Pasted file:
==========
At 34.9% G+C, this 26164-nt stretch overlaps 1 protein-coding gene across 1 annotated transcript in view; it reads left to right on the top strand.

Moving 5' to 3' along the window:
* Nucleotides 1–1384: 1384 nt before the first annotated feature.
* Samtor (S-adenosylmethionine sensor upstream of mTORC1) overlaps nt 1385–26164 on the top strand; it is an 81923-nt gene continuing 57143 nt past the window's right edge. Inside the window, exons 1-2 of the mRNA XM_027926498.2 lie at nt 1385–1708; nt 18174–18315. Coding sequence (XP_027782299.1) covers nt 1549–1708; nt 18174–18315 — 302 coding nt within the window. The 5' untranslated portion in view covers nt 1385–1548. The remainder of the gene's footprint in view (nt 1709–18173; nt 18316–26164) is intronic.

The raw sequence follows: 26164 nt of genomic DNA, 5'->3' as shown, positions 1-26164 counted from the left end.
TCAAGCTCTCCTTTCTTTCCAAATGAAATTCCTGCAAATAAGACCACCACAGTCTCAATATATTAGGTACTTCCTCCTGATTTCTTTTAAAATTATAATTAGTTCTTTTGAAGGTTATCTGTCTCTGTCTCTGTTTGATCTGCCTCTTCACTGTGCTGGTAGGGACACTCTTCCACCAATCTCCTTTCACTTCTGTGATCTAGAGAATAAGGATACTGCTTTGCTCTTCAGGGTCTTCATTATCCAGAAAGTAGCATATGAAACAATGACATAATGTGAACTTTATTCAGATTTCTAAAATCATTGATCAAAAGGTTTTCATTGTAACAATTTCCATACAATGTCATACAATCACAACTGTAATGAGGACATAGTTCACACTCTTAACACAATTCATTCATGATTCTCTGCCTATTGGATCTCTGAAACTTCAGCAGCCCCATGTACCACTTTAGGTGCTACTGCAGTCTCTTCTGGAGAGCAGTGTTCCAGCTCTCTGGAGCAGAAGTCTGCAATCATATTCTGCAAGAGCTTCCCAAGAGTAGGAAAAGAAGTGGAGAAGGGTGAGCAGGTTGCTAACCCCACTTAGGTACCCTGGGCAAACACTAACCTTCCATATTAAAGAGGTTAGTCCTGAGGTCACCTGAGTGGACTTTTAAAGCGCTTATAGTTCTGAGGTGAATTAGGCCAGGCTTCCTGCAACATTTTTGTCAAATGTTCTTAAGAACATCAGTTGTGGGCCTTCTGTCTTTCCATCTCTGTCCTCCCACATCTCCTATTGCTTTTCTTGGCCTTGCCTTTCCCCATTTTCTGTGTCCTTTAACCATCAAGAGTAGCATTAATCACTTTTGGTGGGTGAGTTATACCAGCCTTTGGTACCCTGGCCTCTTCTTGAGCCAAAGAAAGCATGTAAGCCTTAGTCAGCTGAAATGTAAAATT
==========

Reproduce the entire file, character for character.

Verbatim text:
At 34.9% G+C, this 26164-nt stretch overlaps 1 protein-coding gene across 1 annotated transcript in view; it reads left to right on the top strand.

Moving 5' to 3' along the window:
* Nucleotides 1–1384: 1384 nt before the first annotated feature.
* Samtor (S-adenosylmethionine sensor upstream of mTORC1) overlaps nt 1385–26164 on the top strand; it is an 81923-nt gene continuing 57143 nt past the window's right edge. Inside the window, exons 1-2 of the mRNA XM_027926498.2 lie at nt 1385–1708; nt 18174–18315. Coding sequence (XP_027782299.1) covers nt 1549–1708; nt 18174–18315 — 302 coding nt within the window. The 5' untranslated portion in view covers nt 1385–1548. The remainder of the gene's footprint in view (nt 1709–18173; nt 18316–26164) is intronic.

The raw sequence follows: 26164 nt of genomic DNA, 5'->3' as shown, positions 1-26164 counted from the left end.
TCAAGCTCTCCTTTCTTTCCAAATGAAATTCCTGCAAATAAGACCACCACAGTCTCAATATATTAGGTACTTCCTCCTGATTTCTTTTAAAATTATAATTAGTTCTTTTGAAGGTTATCTGTCTCTGTCTCTGTTTGATCTGCCTCTTCACTGTGCTGGTAGGGACACTCTTCCACCAATCTCCTTTCACTTCTGTGATCTAGAGAATAAGGATACTGCTTTGCTCTTCAGGGTCTTCATTATCCAGAAAGTAGCATATGAAACAATGACATAATGTGAACTTTATTCAGATTTCTAAAATCATTGATCAAAAGGTTTTCATTGTAACAATTTCCATACAATGTCATACAATCACAACTGTAATGAGGACATAGTTCACACTCTTAACACAATTCATTCATGATTCTCTGCCTATTGGATCTCTGAAACTTCAGCAGCCCCATGTACCACTTTAGGTGCTACTGCAGTCTCTTCTGGAGAGCAGTGTTCCAGCTCTCTGGAGCAGAAGTCTGCAATCATATTCTGCAAGAGCTTCCCAAGAGTAGGAAAAGAAGTGGAGAAGGGTGAGCAGGTTGCTAACCCCACTTAGGTACCCTGGGCAAACACTAACCTTCCATATTAAAGAGGTTAGTCCTGAGGTCACCTGAGTGGACTTTTAAAGCGCTTATAGTTCTGAGGTGAATTAGGCCAGGCTTCCTGCAACATTTTTGTCAAATGTTCTTAAGAACATCAGTTGTGGGCCTTCTGTCTTTCCATCTCTGTCCTCCCACATCTCCTATTGCTTTTCTTGGCCTTGCCTTTCCCCATTTTCTGTGTCCTTTAACCATCAAGAGTAGCATTAATCACTTTTGGTGGGTGAGTTATACCAGCCTTTGGTACCCTGGCCTCTTCTTGAGCCAAAGAAAGCATGTAAGCCTTAGTCAGCTGAAATGTAAAATT